Ó hUiginn, Tadhg Dall (c.1550–c.1591), bardic poet and scholar, was born probably in the barony of Leyney (in modern Co. Sligo). His father, Mathghamhain (d. 1585), and grandfather, Maolmhuire, were also poets who practised the family profession in a direct line of descent from Tadhg Óg Ó hUiginn (qv) (d. 1448). Aside from a period in fosterage among the O'Donnells of Tír Chonaill, it may be assumed that Tadhg Dall received his bardic training within his family, or he may possibly have also studied at a bardic school in Ceall Cluaine (in modern Co. Galway) which has been associated with the Ó hUiginn bardic family. The sobriquet Dall suggests that he was visually impaired. Little is known of Tadhg Dall's immediate family. A reference in a Gaelic manuscript compiled on the Continent by Fearghal Ó Gadhra (qv) of Sligo between 1655 and 1659 (RIA 23 F 16) states that Maol Muire Ó hUiginn (qv), who was consecrated archbishop of Tuam in 1586 and who apparently died in Antwerp in 1590 on his return there from Rome, was a brother of Tadhg Dall (O'Rahilly, 139–43, 178). Eleanor Knott (qv), in her magisterial edition of the poems of Tadhg Dall, suggested that one Tomultach Óg, son of Mathghamhain, may possibly have also been his brother (Knott, ii, 323–4). It is known that Tadhg Dall had at least one son, Tadhg Óg (b. 1582), who was described in a pardon of 1603 as a ‘rymer’ (Knott, i, p. xxxii). A shrewd player within the complex political environment of early seventeenth-century Sligo, Tadhg Óg figured among the largest native landowners in the county by the 1630s. His appointment as sheriff of Sligo in 1634 and his selection in the 1640s as a delegate to the confederate assembly in Kilkenny reflect his local standing and influence (O'Dowd, 58–9, 78). A single reference to Máire, daughter of Tadhg Dall, is extant (Knott, i, pp xix–xx). Nothing is known of his mother or wife.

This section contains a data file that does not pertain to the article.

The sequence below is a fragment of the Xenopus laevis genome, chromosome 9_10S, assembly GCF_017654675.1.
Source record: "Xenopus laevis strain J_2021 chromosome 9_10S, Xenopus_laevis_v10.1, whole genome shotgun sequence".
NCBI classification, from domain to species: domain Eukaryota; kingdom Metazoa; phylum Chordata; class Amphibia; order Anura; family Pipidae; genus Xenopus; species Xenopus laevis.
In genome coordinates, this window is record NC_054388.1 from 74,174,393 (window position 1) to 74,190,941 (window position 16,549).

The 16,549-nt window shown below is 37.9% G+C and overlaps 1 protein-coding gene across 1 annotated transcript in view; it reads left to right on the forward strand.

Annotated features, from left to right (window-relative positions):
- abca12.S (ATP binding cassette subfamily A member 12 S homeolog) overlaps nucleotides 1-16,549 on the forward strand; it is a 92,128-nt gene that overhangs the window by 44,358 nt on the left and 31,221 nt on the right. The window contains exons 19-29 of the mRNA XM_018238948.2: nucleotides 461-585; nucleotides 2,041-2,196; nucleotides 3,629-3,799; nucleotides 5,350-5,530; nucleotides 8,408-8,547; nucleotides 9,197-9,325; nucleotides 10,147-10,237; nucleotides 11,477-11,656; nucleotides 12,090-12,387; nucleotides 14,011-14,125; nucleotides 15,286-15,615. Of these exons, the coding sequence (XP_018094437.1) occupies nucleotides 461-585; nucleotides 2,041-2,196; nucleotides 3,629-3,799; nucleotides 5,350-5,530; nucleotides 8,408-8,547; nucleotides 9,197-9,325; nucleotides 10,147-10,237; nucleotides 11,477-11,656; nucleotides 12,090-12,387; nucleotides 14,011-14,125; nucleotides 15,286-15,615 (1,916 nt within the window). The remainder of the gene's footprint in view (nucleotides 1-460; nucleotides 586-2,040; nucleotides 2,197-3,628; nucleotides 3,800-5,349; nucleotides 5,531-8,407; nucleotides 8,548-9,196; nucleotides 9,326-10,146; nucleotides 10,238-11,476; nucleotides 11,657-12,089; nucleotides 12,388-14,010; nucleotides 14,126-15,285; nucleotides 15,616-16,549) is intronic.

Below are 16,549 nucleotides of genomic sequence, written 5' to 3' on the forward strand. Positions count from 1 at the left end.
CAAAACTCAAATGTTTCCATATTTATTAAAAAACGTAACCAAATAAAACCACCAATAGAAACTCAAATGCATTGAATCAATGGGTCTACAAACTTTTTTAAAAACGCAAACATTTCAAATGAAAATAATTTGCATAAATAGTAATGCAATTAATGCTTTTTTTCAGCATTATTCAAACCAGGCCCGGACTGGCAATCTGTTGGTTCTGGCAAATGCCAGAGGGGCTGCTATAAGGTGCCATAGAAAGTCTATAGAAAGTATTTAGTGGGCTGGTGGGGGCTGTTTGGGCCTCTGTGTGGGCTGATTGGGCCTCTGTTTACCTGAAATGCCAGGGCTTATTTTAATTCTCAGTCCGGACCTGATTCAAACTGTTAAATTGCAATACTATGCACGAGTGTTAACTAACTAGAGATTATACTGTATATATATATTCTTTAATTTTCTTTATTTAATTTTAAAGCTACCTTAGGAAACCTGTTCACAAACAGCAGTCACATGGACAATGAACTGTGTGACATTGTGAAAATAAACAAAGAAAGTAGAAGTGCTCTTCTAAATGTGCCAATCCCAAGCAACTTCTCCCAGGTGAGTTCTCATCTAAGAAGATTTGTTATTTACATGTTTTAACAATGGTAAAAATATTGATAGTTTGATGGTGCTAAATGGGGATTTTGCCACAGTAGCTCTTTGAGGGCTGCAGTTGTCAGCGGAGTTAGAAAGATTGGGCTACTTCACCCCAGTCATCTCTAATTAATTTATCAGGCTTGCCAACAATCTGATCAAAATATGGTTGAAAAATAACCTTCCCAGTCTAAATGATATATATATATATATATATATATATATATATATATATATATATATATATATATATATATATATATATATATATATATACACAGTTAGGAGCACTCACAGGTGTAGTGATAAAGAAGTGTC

Eleanor Knott's transcriptions of relevant inquisition materials, which subsequently largely perished during the destruction of the PRO of Ireland in 1922, provide basic details of Tadhg Dall's land holdings. In various inquisitions taken in Sligo in 1584 and 1590, in which Ó hUiginn served as a juror, he is described as ‘Tege Dall O Higgen de Dughorne’ and ‘Thadeus O Higgin de Cowlerecoll’. In an exchequer inquisition taken in Sligo in July 1590 it was testified that ‘Matheus O Higyn’ of Dougharane in the barony of Leyney had died on 9 January 1585 and it was noted that his heir was Tadhg Dall, aged 40 and married at the time of inquiry (Knott, i, p. xiv). In an inquisition taken at Ballymote in 1593, it was testified that Tadhg Dall had died at ‘Cowlrecoyll’ on the last day of March 1591 and that his son Tadhg Óg, aged nine at the time of his father's death, was his legitimate heir (ibid., p. xv). Dougharane is situated in the parish of Achonry, and Coolrecuill is located in the parish of Kilmactigue, which are both in the barony of Leyney (ibid., p. xxxi). Dougharane and Coolrecuill, along with other parcels of land, were subsequently granted to Tadhg Óg (ibid., p. xxxii). Knott suggested that the lands held by the family were originally assigned them by the O'Connor Sligo lords whom they served as poets (ibid., p. xxix).